Ownership Rights

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> The creator of a work is the owner of the copyright:

• it is wise to attach the copyright symbol, date, and name to the work to ensure protection. The work is protected with or without the notice, but creation may need to be proven.

• more protection can be obtained by registering the copyright with the U.S. copyright office, Library of Congress, http://www.loc.gov/copyright.

> Employers hold copyright if a work is created by the employ of a business within the scope of employment.

> Work-for-hire—if a client commissions a work from an independent contractor, the independent contractor holds the copyright as creator, unless both parties agree in writing that it is a ‘work-for-hire.’ Then, the client who commissioned the work owns the copyright for ninety-five years if the work comes within one of the nine categories identified in the copyright law. These are broad categories and the law is intentionally vague, so an attorney should be consulted if any questions. Work-for-hire includes:
a contribution to a collective work (such as a magazine, newspaper, encyclopedia, anthology, or even a computer database)
a contribution used as part of a motion picture or other audiovisual work
a supplementary work, which may include pictorial issutrations, maps, charts, etc., done to supplement a work by another author
a compilation (new arrangement of preexisting works)
a translation
an atlas
a test
answer materials for tests
an instruction text (literary, pictorial, or graphic work for use in systematic instruction activities).

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The copyright owner usually maintains the original workup files or artwork, and owns them even if in someone else’s possession. The owner has the right to:

> make derivative works or modifications—this includes using different media to execute an idea, combining images, or using special effects. It includes selling copies.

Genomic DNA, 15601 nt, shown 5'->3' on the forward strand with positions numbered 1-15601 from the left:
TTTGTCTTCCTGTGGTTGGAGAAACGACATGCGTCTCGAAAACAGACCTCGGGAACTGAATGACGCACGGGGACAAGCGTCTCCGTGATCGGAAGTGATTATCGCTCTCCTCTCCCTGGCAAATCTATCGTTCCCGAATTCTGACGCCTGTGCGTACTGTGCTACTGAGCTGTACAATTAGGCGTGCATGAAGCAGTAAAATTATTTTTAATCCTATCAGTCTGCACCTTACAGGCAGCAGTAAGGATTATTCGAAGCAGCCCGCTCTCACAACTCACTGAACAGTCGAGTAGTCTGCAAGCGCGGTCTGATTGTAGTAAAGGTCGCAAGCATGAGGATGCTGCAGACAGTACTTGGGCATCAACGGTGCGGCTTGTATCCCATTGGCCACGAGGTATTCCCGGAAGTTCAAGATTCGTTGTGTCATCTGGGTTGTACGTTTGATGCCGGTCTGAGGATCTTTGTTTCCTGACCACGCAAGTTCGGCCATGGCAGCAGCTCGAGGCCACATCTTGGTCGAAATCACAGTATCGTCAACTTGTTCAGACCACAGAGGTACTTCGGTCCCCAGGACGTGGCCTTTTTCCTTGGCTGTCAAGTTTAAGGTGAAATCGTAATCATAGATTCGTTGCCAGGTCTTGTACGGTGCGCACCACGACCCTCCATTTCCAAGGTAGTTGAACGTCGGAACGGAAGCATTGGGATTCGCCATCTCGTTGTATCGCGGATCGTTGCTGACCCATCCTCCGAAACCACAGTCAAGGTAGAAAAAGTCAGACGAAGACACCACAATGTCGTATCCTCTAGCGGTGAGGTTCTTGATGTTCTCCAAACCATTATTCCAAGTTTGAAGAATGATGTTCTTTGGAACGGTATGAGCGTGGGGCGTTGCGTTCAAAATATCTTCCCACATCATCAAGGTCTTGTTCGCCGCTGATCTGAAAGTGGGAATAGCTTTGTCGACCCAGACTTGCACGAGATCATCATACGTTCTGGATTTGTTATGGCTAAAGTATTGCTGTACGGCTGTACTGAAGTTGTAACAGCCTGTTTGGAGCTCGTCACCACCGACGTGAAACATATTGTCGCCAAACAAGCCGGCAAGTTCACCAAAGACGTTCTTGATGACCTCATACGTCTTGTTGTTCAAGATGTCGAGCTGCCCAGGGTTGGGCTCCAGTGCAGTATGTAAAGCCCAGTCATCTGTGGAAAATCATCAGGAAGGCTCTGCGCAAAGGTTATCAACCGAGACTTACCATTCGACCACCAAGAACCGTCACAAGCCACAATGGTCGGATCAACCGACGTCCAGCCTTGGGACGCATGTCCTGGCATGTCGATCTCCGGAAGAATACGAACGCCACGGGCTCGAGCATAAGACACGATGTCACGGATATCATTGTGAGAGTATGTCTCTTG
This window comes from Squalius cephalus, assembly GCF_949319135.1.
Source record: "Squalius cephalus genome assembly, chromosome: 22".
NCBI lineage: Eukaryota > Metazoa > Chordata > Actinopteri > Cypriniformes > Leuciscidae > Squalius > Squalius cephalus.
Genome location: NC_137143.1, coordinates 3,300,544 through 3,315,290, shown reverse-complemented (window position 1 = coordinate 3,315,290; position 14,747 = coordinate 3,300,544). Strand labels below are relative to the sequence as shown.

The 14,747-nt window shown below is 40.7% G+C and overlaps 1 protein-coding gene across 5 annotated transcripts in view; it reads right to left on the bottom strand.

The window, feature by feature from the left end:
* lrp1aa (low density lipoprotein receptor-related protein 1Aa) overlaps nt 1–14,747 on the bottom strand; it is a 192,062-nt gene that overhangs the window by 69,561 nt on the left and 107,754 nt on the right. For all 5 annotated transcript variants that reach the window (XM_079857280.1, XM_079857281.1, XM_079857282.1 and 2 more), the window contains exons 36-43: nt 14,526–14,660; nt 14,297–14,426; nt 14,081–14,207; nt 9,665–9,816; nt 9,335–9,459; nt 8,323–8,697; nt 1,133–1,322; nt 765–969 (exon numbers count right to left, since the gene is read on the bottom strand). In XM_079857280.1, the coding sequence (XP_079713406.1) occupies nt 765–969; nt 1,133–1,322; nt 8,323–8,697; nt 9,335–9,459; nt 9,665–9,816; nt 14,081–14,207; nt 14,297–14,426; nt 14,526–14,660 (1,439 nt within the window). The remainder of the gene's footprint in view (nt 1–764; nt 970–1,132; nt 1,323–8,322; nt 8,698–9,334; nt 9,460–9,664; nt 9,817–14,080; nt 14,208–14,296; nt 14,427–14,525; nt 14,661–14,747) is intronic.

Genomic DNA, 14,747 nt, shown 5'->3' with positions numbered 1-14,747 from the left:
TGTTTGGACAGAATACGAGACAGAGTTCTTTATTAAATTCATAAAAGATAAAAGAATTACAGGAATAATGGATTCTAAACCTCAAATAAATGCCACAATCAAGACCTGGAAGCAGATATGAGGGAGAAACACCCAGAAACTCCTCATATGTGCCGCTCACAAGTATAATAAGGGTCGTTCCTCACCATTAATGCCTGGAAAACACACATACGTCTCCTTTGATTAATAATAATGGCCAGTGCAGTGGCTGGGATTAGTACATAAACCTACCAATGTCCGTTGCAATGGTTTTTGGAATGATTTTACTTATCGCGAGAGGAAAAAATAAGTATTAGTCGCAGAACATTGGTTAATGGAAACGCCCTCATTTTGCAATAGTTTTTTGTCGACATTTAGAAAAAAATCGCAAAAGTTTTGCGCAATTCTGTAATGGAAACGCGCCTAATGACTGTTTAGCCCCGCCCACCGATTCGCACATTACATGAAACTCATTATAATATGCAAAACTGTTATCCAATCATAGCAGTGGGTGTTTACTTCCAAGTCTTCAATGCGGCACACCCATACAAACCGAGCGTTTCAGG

> publicly distribute copies, perform, or display the work—this includes using it for promotional purposes such as in a portfolio, advertising, or online.

> control reproduction of the work—setting up licenses which include:

First rights and specified rights—for purposes outlined in the agreement of use, which may include defined markets, media, or frequencies.

Exclusive rights—prohibit the creator from selling rights to anyone else to use. This can be limited to all markets or to a specific market. It can also be limited to a specific time frame.

Additional rights or consecutive use rights—allow the client the right to use a creative work in several reproductions or in several media. This is useful for campaigns and publication series. Often, a bundle of rights is transferred to the user client, as defined in the agreement. Websites fit this category.

Unlimited rights—means the user client purchases the right to use the creative work in any manner, for any market, and for either a spec iffier length  of time, or an unlimited length of time. The creator still maintains the copyright and can control alterations, variations, or derivations. Most websites should use unlimited rights because a successful image on the web should be used throughout the organization’s marketing materials. It only makes economic sense to have this integration, and those organizations who don’t build upon an integrated identity are spending investment dollars in a fragmented way. the exception is event marketing, which are campaigns that carry a theme through a series that is used to promote a finite activity.

There are many grey areas to licenses. Every platform defines this in their Terms of Service, which few people read or understand. But knowing these basic parameters are serious in the virtual world due to its international fluency.

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Copyright Clarity: Artists Informed:

Definitions determine understanding.

Permissions dictate use.

* Excerpted from Digital Design Business Practices, a classic resource, compiled from seven organizations, eight publications, and reviewed by intellectual property attorneys. It quotes the law and puts it in a form artists can understand.

If reproducing, please include:
© Copyright 1992, 1995, 2001, 2008, 2014, Liane Sebastian, Digital Design Business Practices.

Thank you and I hope that you find this helpful, Eleanor Medier, publisher.

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